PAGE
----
GIG REVIEW: VOLBEAT, SKINDRED and NAPALM DEATH Live at Ovo Wembley, London
Grindcore outfit Napalm Death from England exploded onto the stage and started the show off with their belligerent, chaotic sound. Vocalist Mike “Barney” Greenaway was very animated during every song, moving to his own beat most of the time. The band performed a few songs and Mike only addressed the audience after “F*ck the Factoid”, which featured a few spoken word verses between his deranged screams. “Thanking you… thank you much-ly! Cheers! Thank you, for f*ck’s sake!” he cried, before going on to say the band is an “unapologetic, unrepentant f*cking noise band from Birmingham.”
After a speech was given condemning the term ‘illegal immigrants’, the frontman ended it by announcing, “Refugees welcome!” before “Contagion” was played. As bassist Shane Embury sang the song title in unison with Greenaway, John Cooke’ riffs added an almost melodic touch. “You Suffer” was a burst of screaming, shredding and banging, and lasted only a second or two, prompting the frontman to comment “That was a song…!” just in case it’s short duration caused some confusion.
When attendees cheered after being asked if they remember ND’s music from 35 years ago, Barney replied, “You lying, young-faced bastards!” much to their amusement. He went on, “Yeah, 1987 was the very first Napalm Death album came out. The title track of which is, of course, called SCUUUMM!” The title song featured some dominating drumming from Danny Herrera, which went down well with many headbangers on the evening.
“This one’s a nice little ditty, relatively speaking, by our noisy f*cking standards,” Greenaway proclaimed, referring to the single “Amoral”. A very catchy in comparison to several of the songs higher up on their setlist, it saw bassist Shawn sing lead vocals for the first half of the song’s two verses, providing some variety in the way the lyrics were delivered.
A speech about pro-choice and “religious interference” preceded “Suffer The Children”, a more death metal-oriented track from Harmony Corruption. The band then segued into “When All Is Said And Done”, which saw the band revert to their usual frenzied style. After another seconds-long song was described as being “different to the other one! Different notation, different key, different intonation. Different timing as well, don’t forget that one! Just so you know,” gaining some chuckles from the crowd.
They finished up with The Dead Kennedys, cover and asked the audience for one last favour. “If you wouldn’t mind saying it with us, perhaps a little bit loud, perhaps a tiny bit proud. N*zi Punks…!” and Wembley finished the title for him. It was evident that the Californian band are a strong influence on Napalm, as their own music shares the punk tendencies present in the track.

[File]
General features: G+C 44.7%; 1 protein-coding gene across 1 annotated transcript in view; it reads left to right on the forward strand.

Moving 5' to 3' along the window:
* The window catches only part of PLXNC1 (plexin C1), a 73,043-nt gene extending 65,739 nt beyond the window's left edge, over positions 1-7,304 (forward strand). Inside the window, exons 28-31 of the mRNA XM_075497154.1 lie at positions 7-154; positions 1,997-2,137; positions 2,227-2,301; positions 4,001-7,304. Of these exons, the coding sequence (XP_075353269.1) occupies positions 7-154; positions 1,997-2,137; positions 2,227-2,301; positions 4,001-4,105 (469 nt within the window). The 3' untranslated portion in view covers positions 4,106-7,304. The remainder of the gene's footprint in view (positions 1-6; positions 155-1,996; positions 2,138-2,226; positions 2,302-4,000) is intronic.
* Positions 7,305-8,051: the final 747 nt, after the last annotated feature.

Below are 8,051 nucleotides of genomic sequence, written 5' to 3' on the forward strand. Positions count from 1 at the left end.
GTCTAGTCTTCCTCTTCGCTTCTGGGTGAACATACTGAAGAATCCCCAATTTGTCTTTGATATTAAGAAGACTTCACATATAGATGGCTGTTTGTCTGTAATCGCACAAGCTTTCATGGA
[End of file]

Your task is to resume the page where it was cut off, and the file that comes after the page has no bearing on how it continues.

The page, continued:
Signing off, Mike said, “Enjoy your evening, we’ll see you again soon. We were Napalm Death.” A lively half an hour from the grind metal Midlanders.
Napalm Death setlist (19:00-19:30):
- Backlash Just Because
- F*ck the Factoid
- You Suffer
- Suffer the Children
- When All Is Said and Done
- N*zi Punks F*ck Off (Dead Kennedys cover)
Skindred have always been a band that have given 110% on tours and at festivals and have become renowned for never having a dull moment during gigs. Founded in Wales, their style varies from metal to reggae, often fusing both genres.
As a remixed version of “The Imperial March” from Star Wars played, the arena was bathed in blue as white rays darted around like searchlights in the dark. Singer Benji Webbe took to the stage in a black, glittering suit with a rose in his mouth, while Arya Goggins on drums donned a Darkthrone tee before the quartet launched into “Stand For Something”. “London, England! Are you ready to rumble?” Webbe asked, causing fans to scream back at him. He also took the liberty of adding the words “Stand for freedom”, expanding on the existing lyrics that address imprisonment and slavery.
“Ratrace” saw Mikey Demus use the stage extension (part of the barrier formed by the golden circle standing area) strutting along the black walkway as he riffed away. Virtually everyone in the standing area bounced away to the rhythm of the infectious song, encouraged even more as the guitarist got closer to them. A snippet of Wonderwall was sung halfway through “Ratrace”, giving the musicians a short break and a chance for Oasis fans to come out of the closet. Benji joined Mikey shortly after, having a go at hyping up the crowd himself. As soon as the song concluded, Arya got up from his drum stool, ran up to Benji and tapped him on the head as the comedic Benny Hill Show theme played from the speakers (amazingly starting a dozen-strong mosh pit). “This f*ckin’ drummer, every day…!” Webbe cursed.